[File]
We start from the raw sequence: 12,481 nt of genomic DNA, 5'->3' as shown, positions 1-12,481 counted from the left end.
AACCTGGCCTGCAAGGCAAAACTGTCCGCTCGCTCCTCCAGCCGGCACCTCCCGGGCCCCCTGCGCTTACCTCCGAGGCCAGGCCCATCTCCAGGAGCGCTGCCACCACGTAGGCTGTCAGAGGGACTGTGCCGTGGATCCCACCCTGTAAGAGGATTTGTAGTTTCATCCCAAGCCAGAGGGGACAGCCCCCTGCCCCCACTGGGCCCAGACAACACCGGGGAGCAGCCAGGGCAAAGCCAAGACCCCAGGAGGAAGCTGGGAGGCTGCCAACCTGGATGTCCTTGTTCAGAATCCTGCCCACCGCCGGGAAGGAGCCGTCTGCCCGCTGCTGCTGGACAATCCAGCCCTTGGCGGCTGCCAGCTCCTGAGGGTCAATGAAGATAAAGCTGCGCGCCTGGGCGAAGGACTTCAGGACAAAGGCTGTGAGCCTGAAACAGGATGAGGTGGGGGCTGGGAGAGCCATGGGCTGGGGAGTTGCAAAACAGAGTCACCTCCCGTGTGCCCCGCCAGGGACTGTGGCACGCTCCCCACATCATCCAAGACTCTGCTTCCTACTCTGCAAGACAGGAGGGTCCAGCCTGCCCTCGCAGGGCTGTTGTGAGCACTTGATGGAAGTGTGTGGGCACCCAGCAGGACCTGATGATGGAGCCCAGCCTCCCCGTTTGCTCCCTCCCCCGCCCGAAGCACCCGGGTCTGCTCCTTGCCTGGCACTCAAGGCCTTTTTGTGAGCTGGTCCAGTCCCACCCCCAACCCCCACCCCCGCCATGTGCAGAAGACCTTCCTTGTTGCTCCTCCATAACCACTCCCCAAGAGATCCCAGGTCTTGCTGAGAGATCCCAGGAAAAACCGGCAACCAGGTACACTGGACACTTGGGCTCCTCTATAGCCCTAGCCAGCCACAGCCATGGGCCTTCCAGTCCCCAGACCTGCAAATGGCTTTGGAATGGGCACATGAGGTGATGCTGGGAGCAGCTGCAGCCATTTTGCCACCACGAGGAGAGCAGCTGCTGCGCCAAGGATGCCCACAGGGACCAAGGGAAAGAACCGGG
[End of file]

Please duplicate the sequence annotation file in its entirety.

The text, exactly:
We start from the raw sequence: 12,481 nt of genomic DNA, 5'->3' as shown, positions 1-12,481 counted from the left end.
AACCTGGCCTGCAAGGCAAAACTGTCCGCTCGCTCCTCCAGCCGGCACCTCCCGGGCCCCCTGCGCTTACCTCCGAGGCCAGGCCCATCTCCAGGAGCGCTGCCACCACGTAGGCTGTCAGAGGGACTGTGCCGTGGATCCCACCCTGTAAGAGGATTTGTAGTTTCATCCCAAGCCAGAGGGGACAGCCCCCTGCCCCCACTGGGCCCAGACAACACCGGGGAGCAGCCAGGGCAAAGCCAAGACCCCAGGAGGAAGCTGGGAGGCTGCCAACCTGGATGTCCTTGTTCAGAATCCTGCCCACCGCCGGGAAGGAGCCGTCTGCCCGCTGCTGCTGGACAATCCAGCCCTTGGCGGCTGCCAGCTCCTGAGGGTCAATGAAGATAAAGCTGCGCGCCTGGGCGAAGGACTTCAGGACAAAGGCTGTGAGCCTGAAACAGGATGAGGTGGGGGCTGGGAGAGCCATGGGCTGGGGAGTTGCAAAACAGAGTCACCTCCCGTGTGCCCCGCCAGGGACTGTGGCACGCTCCCCACATCATCCAAGACTCTGCTTCCTACTCTGCAAGACAGGAGGGTCCAGCCTGCCCTCGCAGGGCTGTTGTGAGCACTTGATGGAAGTGTGTGGGCACCCAGCAGGACCTGATGATGGAGCCCAGCCTCCCCGTTTGCTCCCTCCCCCGCCCGAAGCACCCGGGTCTGCTCCTTGCCTGGCACTCAAGGCCTTTTTGTGAGCTGGTCCAGTCCCACCCCCAACCCCCACCCCCGCCATGTGCAGAAGACCTTCCTTGTTGCTCCTCCATAACCACTCCCCAAGAGATCCCAGGTCTTGCTGAGAGATCCCAGGAAAAACCGGCAACCAGGTACACTGGACACTTGGGCTCCTCTATAGCCCTAGCCAGCCACAGCCATGGGCCTTCCAGTCCCCAGACCTGCAAATGGCTTTGGAATGGGCACATGAGGTGATGCTGGGAGCAGCTGCAGCCATTTTGCCACCACGAGGAGAGCAGCTGCTGCGCCAAGGATGCCCACAGGGACCAAGGGAAAGAACCGGG